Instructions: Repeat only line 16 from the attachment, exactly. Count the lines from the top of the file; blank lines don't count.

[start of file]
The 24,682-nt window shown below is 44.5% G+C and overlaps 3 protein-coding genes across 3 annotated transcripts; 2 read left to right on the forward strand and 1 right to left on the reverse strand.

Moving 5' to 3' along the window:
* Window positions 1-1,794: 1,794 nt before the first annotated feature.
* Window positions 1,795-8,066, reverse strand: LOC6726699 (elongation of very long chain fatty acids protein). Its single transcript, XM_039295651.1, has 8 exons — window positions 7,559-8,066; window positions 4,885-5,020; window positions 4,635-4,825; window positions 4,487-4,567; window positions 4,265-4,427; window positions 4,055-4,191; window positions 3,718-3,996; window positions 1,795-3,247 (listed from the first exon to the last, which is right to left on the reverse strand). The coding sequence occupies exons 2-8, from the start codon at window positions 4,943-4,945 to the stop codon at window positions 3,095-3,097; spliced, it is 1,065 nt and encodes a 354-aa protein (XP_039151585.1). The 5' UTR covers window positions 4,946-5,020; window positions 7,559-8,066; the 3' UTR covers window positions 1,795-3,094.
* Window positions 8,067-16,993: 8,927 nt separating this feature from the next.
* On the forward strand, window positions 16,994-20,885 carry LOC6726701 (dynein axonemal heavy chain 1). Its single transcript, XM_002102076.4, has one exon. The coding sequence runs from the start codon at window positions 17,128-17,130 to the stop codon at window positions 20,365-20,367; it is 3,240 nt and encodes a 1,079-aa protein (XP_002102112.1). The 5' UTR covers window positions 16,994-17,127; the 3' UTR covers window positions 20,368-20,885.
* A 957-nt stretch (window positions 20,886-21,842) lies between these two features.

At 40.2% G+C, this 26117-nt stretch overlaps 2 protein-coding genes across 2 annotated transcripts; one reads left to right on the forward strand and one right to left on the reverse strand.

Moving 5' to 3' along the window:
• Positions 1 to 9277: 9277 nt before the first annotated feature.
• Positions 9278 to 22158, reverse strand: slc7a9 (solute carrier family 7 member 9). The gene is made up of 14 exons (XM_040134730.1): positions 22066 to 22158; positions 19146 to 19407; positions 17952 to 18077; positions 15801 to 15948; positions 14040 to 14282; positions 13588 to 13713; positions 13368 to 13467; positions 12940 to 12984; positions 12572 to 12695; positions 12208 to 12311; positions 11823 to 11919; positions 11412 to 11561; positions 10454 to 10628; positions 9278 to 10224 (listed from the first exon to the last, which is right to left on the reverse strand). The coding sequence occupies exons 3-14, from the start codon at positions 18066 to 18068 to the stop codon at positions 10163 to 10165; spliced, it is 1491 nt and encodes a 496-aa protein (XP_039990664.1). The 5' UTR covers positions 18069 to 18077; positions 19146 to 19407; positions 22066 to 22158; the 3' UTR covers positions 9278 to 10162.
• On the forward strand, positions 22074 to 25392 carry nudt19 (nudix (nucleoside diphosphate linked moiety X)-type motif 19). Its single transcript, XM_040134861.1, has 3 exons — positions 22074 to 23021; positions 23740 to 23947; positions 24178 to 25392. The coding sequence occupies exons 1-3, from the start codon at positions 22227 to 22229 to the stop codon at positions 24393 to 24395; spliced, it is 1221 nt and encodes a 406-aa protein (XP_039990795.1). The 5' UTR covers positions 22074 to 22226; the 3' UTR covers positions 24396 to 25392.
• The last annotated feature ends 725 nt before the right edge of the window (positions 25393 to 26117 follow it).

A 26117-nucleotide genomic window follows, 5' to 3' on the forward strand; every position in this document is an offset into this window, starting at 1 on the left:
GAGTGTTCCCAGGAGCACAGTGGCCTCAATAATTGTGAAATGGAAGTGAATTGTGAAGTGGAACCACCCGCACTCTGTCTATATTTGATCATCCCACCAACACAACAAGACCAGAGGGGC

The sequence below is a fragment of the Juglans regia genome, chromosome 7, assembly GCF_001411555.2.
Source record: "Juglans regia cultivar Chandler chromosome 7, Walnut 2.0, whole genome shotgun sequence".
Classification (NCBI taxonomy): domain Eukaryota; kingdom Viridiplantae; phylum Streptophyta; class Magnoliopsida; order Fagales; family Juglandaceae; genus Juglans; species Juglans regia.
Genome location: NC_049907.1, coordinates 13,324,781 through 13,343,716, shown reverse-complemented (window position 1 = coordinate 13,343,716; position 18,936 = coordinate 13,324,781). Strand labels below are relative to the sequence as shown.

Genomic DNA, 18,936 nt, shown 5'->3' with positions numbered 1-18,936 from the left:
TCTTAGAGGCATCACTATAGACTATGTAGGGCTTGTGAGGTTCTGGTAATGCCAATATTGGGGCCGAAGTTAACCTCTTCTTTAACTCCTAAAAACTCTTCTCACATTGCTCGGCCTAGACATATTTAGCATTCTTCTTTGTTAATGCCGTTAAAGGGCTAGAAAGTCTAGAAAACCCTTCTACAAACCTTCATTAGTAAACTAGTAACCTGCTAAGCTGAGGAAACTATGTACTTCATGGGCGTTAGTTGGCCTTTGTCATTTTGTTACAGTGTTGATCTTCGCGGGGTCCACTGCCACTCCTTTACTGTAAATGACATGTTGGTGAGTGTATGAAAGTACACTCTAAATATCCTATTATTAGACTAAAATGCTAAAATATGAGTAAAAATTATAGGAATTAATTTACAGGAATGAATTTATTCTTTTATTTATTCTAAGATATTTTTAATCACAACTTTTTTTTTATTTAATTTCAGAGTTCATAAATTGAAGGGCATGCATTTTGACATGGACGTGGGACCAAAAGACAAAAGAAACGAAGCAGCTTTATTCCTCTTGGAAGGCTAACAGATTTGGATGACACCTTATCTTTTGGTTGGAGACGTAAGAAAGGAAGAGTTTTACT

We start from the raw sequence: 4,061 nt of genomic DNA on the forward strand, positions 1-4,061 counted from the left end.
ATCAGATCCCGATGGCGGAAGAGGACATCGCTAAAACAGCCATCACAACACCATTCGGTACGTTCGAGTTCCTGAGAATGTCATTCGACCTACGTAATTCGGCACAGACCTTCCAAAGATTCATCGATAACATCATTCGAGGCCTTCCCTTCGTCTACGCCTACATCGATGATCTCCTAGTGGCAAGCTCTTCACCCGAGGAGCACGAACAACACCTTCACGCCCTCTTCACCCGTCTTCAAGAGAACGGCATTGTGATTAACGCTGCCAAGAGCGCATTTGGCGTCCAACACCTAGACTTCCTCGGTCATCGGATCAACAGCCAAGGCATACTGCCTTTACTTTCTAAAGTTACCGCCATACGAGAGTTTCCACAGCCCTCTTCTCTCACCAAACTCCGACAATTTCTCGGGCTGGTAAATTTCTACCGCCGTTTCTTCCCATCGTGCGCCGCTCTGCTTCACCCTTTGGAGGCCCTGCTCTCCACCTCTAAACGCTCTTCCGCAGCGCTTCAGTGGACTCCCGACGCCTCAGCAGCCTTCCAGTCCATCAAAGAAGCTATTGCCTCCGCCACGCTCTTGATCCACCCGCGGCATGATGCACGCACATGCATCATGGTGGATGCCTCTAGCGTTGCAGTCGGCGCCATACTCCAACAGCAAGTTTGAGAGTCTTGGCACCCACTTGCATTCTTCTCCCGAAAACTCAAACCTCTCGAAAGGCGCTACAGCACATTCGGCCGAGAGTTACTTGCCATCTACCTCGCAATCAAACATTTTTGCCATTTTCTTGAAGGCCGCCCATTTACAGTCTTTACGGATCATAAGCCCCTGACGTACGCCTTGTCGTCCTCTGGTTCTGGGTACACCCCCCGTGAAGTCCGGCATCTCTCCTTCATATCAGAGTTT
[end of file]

The sequence below is a fragment of the Juglans regia genome, chromosome 7, assembly GCF_001411555.2.